Once the supply chain network is in place, we can also assist the client in testing the supply chain resilience of the new complete network. The world today has become much more uncertain and supply chains are subject to more risks, problems, and disturbances in the network compared to 5-10 years ago. Where we used to emphasise optimising networks based on a stable situation, we now notice that this starting point is no longer true at all times. Graph analytics and process mining can be used to test for weaknesses and bottlenecks in the network. We combine business knowledge with technical knowledge and work in iterations to increase the complexity of the model and work together with the stakeholders in each step of the process. 

In conclusion, network optimisation is a critical aspect of supply chain management. It involves finding the most optimal physical facility setup such that overall costs are minimised and customer satisfaction is maximised. Together with the client, we will define the strategic goals and choose the model that suits the most. We will test the new network for its resiliency and bring all these aspects together in a resulting web application, ready for the client to use and to apply its own scenarios and consult detailed views of the optimisation.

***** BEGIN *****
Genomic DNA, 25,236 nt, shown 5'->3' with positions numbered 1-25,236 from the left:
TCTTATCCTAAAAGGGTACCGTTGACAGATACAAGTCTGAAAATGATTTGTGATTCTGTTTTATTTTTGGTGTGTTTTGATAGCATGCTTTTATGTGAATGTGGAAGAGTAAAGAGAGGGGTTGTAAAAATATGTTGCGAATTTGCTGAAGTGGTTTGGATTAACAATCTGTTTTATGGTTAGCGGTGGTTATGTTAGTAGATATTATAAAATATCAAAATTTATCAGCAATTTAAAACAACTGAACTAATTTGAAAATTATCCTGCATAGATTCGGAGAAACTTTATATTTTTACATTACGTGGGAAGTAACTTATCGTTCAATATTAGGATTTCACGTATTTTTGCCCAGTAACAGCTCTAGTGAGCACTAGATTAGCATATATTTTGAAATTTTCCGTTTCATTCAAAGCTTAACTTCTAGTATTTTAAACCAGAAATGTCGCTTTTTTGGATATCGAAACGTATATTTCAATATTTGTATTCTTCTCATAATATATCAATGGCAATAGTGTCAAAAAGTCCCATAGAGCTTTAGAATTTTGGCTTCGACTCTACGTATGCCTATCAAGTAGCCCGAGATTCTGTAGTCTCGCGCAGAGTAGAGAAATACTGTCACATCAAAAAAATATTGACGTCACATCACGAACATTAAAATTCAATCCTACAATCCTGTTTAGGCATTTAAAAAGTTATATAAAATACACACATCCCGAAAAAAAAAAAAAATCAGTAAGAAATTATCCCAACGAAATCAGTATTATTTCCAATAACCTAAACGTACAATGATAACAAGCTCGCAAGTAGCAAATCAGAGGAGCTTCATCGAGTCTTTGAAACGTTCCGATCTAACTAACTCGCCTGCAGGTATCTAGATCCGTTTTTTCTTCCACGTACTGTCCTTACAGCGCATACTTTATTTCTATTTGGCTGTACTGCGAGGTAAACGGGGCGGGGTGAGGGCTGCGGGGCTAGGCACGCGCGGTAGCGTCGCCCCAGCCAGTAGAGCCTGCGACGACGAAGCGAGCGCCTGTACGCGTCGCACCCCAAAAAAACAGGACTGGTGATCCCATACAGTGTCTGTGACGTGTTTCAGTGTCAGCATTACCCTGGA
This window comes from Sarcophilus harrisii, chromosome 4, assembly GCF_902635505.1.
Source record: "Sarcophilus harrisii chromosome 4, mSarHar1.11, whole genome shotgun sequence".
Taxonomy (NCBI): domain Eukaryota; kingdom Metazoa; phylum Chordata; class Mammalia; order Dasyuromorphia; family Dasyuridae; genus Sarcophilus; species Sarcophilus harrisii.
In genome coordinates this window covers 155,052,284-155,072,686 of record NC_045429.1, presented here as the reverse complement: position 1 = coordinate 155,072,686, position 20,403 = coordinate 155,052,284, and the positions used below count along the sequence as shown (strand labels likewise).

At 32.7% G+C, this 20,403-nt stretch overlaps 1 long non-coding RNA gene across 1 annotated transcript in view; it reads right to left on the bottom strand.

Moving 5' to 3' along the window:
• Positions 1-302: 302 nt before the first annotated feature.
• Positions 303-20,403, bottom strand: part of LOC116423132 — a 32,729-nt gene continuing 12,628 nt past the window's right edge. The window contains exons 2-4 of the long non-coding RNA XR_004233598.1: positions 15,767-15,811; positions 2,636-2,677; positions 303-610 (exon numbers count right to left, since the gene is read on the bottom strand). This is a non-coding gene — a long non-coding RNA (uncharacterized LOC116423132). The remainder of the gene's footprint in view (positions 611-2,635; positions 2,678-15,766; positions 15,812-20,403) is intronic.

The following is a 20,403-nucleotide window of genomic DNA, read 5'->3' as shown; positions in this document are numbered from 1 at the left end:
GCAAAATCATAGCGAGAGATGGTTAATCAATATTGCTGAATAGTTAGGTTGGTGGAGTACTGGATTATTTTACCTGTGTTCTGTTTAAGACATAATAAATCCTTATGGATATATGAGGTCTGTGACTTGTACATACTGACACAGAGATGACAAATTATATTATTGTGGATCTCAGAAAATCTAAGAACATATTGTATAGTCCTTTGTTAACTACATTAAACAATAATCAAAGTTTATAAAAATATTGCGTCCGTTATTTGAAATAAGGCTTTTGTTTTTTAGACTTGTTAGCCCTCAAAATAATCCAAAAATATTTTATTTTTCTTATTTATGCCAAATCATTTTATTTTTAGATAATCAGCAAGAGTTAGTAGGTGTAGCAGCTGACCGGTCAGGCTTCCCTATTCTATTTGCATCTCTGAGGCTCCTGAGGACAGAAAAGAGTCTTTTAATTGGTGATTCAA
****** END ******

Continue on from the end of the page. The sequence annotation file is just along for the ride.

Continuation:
In this way, our clients can get a competitive advantage in this increasingly complex and interconnected world, where optimisation of the overall costs and improvement of operational efficiency is key.